The Discovery Museum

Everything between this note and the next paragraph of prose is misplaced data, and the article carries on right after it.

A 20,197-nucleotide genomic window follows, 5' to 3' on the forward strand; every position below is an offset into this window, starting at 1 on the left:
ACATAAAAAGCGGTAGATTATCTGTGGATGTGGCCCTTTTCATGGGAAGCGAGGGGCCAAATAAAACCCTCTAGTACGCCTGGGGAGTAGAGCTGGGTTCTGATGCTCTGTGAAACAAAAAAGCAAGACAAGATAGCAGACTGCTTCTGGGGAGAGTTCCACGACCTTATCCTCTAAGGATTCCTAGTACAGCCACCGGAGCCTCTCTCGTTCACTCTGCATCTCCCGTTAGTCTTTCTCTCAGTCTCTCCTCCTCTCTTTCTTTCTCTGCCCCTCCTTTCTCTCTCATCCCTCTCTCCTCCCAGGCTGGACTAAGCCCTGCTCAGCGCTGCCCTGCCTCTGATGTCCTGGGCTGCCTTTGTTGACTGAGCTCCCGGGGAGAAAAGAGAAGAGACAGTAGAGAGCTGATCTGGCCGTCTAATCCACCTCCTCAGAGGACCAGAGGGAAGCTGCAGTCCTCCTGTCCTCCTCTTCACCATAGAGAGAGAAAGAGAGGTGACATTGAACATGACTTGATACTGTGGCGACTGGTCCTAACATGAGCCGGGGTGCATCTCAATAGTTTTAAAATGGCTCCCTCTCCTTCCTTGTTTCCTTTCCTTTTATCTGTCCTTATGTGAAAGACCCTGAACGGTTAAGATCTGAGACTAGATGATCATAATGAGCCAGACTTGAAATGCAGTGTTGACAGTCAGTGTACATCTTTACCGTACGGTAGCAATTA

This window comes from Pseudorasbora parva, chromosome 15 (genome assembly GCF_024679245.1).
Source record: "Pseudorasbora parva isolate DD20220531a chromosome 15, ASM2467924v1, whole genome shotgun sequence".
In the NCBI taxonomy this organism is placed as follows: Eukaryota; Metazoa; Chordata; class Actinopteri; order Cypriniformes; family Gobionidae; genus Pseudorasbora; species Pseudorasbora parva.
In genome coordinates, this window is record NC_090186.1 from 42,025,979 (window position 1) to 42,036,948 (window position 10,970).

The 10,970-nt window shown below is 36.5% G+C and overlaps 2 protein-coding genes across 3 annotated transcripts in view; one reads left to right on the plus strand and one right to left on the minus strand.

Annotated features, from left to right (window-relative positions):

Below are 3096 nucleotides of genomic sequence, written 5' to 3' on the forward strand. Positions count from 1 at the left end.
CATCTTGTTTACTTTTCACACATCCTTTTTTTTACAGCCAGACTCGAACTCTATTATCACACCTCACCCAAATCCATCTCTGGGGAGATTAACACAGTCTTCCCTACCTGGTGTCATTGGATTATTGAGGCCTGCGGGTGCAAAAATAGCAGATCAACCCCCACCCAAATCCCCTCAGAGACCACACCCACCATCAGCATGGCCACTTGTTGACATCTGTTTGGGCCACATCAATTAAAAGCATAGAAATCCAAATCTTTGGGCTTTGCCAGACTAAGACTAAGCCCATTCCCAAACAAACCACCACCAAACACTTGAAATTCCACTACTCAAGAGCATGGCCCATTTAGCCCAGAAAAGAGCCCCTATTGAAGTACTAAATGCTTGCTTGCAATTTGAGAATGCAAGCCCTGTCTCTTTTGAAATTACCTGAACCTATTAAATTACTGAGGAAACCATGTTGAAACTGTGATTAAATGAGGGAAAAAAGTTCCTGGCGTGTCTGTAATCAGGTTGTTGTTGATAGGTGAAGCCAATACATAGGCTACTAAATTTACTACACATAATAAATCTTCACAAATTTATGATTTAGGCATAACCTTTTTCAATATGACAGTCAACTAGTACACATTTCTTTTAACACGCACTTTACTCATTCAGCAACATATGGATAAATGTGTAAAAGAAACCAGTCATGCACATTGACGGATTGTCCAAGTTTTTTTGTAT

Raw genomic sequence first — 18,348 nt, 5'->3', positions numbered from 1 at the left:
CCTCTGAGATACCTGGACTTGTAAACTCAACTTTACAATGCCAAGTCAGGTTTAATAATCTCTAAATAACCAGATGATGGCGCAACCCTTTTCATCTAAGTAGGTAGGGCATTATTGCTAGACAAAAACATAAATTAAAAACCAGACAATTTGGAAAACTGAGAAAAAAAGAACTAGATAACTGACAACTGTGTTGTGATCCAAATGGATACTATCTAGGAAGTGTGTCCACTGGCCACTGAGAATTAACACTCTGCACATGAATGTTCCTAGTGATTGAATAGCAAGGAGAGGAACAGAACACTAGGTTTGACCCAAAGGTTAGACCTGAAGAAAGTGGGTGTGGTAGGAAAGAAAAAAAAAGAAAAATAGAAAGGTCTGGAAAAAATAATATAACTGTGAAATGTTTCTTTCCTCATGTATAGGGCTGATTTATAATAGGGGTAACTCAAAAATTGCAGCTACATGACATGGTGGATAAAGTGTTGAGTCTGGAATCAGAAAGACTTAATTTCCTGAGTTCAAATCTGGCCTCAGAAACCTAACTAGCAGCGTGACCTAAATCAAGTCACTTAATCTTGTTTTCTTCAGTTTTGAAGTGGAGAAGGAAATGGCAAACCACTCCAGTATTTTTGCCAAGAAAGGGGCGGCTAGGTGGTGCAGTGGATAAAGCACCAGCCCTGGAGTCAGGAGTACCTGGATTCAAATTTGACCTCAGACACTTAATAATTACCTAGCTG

The last time I saw the Turbinia, once the fastest vessel at sea, it was being housed in its old site, a ramshackle building seemingly miles from anywhere.  I don’t think it was accessible by public transport in those days.  Now it is in a beautifully restored building just around the corner from St James Park, together with some of the most memorable exhibits I have seen in a museum.  The website,, describes exactly what you will see, but doesn’t prepare you for the effect the exhibits have on you.  The Newcastle Story starts with the Roman invasion of Britain and ends today.  The ancient history, which we have been exploring ever since we arrived in England, is interesting, of course.  But it is the more recent history, the history that is part of our lives, that is most fascinating.  While I didn’t grow up on Tyneside, much of the history of the post-war years in Newcastle reflects my own experiences until we left for Australia in 1958.  Then, of course, I came back here in 1978 and lived on Tyneside for almost a year, and after that we came back to visit every couple of years.  So all the post-war history of Tyneside is, in part, my history, too.  Photos, books, costumes, interviews with people, all touched a chord.  I think we spent the better part of an hour in that gallery alone, and we intend going back as soon as possible to watch the films, which we didn’t see.  Michael covered the whole museum in a short time and then sat around silently studying his phone and making us feel guilty about the time we were taking.  The other gallery that fascinated us was the history of ship building on the Tyne, sadly almost finished, and then there was the Life of the Soldier,  and the gallery devoted to people who had moved to the area from other countries and other parts of Britain.  In fact, if our feet hadn’t been so tired, and our tummies empty, we might have stayed even longer, even in the face of Michael’s disapproval.  So when he’s at work on Thursday, we’re going back to do it all again, and more.  We might even eat there this time, instead of the delightful Greek place we found in the Bigg Market.  A Greek place run by a man from Melbourne.


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